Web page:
IT management must go beyond technical expertise and focus on broader organisational leadership, according to industry experts who have developed seven digital principles for those working in business technology.
“Now, more than ever we need to be thinking about how business technology, and the business itself, is changing,” said Phil Crewe, Chair – BCS IT Leaders Forum which acts as a focal point to address computing leadership issues across business, the computing supply industry, academia, and government.
“It has so far been technologists who have defined IT management methods. As our 2021 IT Leaders Survey observed, this doesn’t always suit businesses or IT leaders. We, therefore, wanted to encourage debate around this important topic and set up a working group within the IT Leaders Forum. This group has set out seven digital principles to help guide the reset of management methods in business technology.”
We don’t manage change in business technology, we respond to it; service, value, and agility are the challenges, and technology, training, ideas, funding, and tech-savvy business leadership are the enablers.
Managers are both inward and outward-looking, simultaneously exploring and exploiting opportunities to support continuous transformational change, whilst maintaining the value, integrity and security of both the tangible and intangible business assets, i.e. including the technical infrastructure and data.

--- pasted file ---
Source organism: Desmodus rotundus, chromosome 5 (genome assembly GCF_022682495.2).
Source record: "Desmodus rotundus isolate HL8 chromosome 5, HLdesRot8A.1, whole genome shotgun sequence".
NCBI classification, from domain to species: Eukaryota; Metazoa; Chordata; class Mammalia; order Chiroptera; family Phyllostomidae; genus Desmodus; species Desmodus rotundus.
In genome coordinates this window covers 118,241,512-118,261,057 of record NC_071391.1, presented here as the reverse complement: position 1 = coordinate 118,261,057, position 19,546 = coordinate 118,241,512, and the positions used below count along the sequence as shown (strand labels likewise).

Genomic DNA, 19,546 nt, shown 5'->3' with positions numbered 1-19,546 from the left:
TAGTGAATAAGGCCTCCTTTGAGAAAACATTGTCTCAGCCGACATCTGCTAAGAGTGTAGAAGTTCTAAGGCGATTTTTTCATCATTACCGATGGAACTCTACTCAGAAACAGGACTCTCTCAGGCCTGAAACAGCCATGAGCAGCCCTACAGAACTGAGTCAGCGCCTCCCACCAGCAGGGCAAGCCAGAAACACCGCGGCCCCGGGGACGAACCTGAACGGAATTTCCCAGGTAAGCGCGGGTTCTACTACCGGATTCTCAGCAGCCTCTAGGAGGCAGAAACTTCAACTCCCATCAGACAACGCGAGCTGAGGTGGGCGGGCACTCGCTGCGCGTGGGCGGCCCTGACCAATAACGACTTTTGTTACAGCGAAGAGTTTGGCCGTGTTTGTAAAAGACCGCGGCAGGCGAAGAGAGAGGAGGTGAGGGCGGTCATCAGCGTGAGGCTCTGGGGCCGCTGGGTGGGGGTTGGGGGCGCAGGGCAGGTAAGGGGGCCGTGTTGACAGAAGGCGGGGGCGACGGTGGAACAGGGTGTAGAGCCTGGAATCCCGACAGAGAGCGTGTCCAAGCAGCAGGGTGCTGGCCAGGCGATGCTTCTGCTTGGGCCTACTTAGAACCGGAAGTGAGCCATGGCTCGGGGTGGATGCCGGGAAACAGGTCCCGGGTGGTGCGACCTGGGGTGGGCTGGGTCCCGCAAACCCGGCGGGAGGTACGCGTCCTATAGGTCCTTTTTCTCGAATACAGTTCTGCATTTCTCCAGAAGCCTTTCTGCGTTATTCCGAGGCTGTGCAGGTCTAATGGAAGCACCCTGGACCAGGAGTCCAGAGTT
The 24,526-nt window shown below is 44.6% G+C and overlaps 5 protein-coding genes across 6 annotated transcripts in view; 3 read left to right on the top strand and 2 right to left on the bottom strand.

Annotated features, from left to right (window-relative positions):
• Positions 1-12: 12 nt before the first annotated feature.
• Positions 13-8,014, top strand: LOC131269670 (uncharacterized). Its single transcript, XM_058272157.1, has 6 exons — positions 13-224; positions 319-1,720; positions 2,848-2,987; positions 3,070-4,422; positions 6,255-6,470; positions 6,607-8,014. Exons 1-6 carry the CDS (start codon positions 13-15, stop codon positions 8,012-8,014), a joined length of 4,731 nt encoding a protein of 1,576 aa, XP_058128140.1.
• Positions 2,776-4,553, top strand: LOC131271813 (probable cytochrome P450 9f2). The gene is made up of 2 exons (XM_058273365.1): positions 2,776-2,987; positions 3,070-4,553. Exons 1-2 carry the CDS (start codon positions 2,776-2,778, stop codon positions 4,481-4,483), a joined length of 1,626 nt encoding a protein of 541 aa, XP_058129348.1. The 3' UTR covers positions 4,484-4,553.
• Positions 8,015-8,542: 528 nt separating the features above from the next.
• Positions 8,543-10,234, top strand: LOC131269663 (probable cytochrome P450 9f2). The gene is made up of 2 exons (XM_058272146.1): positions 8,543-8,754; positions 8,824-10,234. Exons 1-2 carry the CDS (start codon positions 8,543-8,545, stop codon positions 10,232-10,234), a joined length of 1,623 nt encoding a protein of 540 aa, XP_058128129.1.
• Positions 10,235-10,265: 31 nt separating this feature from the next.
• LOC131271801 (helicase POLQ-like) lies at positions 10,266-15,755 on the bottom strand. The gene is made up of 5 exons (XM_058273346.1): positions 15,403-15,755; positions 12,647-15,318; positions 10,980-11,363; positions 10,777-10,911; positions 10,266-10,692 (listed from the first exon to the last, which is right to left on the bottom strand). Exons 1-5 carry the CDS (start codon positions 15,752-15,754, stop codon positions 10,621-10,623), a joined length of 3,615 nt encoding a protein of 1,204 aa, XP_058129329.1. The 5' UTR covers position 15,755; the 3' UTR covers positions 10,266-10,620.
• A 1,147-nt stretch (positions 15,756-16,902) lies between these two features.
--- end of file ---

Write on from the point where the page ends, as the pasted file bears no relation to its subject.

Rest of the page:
Management methods and solutions and services must be suited to today’s complex, multi-dimensional, dynamic, and sometimes dispersed world and for a future world where a more immediate response is demanded.
Management methods must be capable of handling multiple small parallel projects and processes, rather than just large serial ones but still within the context of an architecture that reflects the real-world business landscape whilst recognising that even this big picture can change quickly.
Initiatives must be supported by a flexible business-driven ‘lean budgeting’ process on a case-by-case basis with rapid approvals, standard costing, clear accountabilities across the extended enterprise, contracts that incentivise the correct behaviour of third-party suppliers and provide a marketplace for services and spare resources.
Even where everything is eventually automated management must be clear where the specification comes from, and how investment and delivery are controlled (e.g. risk, benefit, investment priorities, success criteria, etc.) for the good of the business and for society, even where it may not be possible to define or test requirements except at run time as in the case of self-adaptive / self-managing systems or cognitive informatics.
The final arbiters of the adequacy of solutions and services and the management methods, including whether all needs are being met, are the business stakeholders.
This was discussed by members who attended the BCS IT Leaders Symposium on 8 September along with other issues facing the industry. It will also be a topic at the 2022 BCS IT Leaders Conference.
This article was originally published on the BCS website